Labour reshuffle: Chief whip Rosie Winterton leaves job after six years

Her replacement with Nick Brown triggered the start of a wide-ranging shadow cabinet reshuffle

Joe Watts,Jon Stone,Ashley Cowburn
Thursday 06 October 2016 16:51 BST
Rosie Winterton, former Labour chief whip
Rosie Winterton, former Labour chief whip (AFP/Getty)

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Louise Thomas

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Labour leader Jeremy Corbyn has triggered a frontbench reshuffle announcing that chief whip of six years Rosie Winterton is leaving the shadow cabinet.

She is to be replaced by Nick Brown, who previously filled the post under Tony Blair and Gordon Brown. But the change was immediately attacked by one of Mr Corbyn's critics.

A spokesperson for the Labour leader told The Independent: “Jeremy has today spoken to a number of colleagues in the PLP and will continue to do so throughout the day.

"He has begun the process of appointing a new front bench team.”

Ms Winterton has been the chief whip of the opposition since Ed Miliband was elected leader of the party.

Newcastle upon Tyne East MP Mr Brown will now have the responsibility of maintaining discipline and unity among Labour MPs. His move is the first major appointment since Mr Corbyn’s decisive leadership contest win.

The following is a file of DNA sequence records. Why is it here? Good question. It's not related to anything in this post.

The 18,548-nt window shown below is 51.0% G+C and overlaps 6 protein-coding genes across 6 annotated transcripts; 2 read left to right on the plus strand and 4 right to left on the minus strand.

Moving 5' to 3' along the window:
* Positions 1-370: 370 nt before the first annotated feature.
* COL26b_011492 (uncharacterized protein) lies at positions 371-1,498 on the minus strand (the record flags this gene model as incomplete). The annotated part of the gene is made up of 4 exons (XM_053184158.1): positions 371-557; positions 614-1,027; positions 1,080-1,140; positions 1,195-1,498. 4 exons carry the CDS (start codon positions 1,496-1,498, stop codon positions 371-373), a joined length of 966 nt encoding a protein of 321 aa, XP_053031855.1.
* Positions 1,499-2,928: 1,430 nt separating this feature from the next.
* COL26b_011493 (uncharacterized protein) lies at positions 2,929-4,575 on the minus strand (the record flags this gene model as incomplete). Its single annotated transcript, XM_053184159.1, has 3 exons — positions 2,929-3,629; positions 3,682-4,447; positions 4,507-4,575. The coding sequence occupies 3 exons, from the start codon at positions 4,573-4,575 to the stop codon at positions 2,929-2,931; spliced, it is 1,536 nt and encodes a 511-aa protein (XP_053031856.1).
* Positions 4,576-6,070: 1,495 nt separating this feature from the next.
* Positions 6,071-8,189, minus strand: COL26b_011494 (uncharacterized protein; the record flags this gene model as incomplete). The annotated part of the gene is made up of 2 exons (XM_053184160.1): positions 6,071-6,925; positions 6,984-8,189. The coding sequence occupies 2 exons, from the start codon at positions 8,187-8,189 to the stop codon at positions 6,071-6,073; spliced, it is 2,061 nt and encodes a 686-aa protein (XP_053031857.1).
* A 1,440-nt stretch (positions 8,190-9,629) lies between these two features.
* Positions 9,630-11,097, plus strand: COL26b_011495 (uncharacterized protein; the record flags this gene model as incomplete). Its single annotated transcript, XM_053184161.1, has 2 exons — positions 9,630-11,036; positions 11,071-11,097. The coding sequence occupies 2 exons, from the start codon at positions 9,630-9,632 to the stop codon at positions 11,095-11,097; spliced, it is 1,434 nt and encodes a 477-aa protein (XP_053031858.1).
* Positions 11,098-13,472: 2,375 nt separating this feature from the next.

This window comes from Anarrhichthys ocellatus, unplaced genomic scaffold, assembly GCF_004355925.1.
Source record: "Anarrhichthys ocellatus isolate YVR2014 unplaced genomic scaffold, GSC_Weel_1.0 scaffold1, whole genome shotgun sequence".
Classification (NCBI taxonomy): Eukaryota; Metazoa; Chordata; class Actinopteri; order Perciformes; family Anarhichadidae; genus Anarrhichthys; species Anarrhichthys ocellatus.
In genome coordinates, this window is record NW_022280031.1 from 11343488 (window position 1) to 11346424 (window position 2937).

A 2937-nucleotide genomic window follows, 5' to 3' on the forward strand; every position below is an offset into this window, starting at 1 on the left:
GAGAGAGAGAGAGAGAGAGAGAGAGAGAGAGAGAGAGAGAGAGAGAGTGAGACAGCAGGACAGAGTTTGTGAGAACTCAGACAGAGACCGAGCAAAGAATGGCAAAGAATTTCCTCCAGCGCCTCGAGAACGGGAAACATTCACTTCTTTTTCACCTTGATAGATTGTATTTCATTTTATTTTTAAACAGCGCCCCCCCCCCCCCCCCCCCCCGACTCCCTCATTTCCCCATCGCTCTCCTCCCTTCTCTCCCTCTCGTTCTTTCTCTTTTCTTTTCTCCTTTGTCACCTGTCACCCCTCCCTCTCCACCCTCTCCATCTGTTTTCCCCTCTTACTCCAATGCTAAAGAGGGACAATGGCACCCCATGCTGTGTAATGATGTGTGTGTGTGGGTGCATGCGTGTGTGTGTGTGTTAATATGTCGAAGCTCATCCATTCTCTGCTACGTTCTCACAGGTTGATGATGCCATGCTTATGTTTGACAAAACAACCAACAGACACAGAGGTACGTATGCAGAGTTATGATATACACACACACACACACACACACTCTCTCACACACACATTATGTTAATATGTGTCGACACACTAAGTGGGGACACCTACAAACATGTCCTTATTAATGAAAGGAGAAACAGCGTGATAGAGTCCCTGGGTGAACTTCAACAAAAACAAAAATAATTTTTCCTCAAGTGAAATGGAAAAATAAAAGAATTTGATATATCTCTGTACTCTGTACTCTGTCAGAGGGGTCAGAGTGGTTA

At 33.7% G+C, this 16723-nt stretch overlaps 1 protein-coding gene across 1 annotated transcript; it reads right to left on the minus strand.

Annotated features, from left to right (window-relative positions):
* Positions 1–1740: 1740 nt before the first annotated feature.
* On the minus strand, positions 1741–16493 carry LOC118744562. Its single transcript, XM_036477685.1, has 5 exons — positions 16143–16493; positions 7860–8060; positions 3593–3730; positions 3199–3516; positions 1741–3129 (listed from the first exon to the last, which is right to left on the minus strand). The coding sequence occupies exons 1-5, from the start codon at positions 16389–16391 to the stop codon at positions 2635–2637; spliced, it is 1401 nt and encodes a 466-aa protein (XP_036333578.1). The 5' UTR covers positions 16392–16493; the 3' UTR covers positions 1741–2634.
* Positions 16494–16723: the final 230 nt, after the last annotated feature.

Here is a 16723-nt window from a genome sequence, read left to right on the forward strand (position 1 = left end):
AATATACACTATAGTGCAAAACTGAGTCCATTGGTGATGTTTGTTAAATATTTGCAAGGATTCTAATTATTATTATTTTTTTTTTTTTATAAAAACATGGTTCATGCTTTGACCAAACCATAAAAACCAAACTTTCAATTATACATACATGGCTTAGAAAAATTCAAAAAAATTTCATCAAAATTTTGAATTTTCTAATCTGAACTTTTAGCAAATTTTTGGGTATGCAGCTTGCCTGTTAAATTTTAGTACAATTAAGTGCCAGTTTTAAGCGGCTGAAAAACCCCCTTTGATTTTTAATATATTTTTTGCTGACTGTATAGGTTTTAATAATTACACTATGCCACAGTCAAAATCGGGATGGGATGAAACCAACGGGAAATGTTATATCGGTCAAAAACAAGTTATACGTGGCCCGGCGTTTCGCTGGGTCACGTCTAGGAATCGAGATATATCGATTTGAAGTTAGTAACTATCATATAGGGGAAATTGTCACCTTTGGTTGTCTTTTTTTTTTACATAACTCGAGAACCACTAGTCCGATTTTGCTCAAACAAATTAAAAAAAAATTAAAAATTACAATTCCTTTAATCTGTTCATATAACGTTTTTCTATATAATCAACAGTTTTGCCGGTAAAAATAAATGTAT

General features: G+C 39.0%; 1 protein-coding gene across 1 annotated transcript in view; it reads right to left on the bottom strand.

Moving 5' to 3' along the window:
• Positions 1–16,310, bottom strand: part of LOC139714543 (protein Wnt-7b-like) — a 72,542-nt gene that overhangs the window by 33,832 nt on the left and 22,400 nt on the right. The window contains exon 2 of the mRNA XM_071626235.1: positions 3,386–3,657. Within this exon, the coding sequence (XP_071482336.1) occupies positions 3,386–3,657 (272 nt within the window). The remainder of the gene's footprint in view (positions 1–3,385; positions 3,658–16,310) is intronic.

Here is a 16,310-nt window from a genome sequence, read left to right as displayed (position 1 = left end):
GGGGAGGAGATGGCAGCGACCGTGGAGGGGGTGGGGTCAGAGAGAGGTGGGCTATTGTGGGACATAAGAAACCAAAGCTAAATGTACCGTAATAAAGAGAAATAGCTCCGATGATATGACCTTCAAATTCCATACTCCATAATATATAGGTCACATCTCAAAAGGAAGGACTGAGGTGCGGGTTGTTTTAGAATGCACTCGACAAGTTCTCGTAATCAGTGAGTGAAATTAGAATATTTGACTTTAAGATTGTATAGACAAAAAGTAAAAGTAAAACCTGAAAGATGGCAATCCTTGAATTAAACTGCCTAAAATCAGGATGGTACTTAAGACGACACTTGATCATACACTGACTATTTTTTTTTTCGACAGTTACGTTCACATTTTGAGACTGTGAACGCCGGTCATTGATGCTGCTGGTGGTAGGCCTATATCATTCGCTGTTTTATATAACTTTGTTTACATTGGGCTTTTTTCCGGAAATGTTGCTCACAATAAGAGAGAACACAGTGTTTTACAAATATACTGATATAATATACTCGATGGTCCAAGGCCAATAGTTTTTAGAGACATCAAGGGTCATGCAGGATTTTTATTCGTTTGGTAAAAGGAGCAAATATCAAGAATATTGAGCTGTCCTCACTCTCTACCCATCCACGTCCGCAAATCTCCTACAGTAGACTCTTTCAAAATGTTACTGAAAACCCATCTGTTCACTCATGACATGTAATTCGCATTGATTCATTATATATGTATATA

Mr Corbyn said: “I welcome Nick’s agreement to serve as chief whip to the parliamentary Labour party.

"I would like to pay tribute to Rosie Winterton for her six years’ exceptional service as chief whip. She has played an outstanding role in her support for me as leader and for the Labour Party as a whole.”

Mr Corbyn needs to rebuild his frontbench team after the mass walk-out of shadow cabinet members who opposed him in the aftermath of the Brexit vote in June.

Ms Winterton said it had been "an honour" to serve in the role under three different leaders, adding: "I would like to thank the whips and the Parliamentary Labour Party for the support they have given me. I wish Nick Brown every success in his new role."

Mr Brown said: "Jeremy Corbyn has asked me to serve as chief whip to the parliamentary Labour party and I have accepted. I hope that I can bring experience and play a constructive role in providing the strongest possible opposition to this Tory government.”

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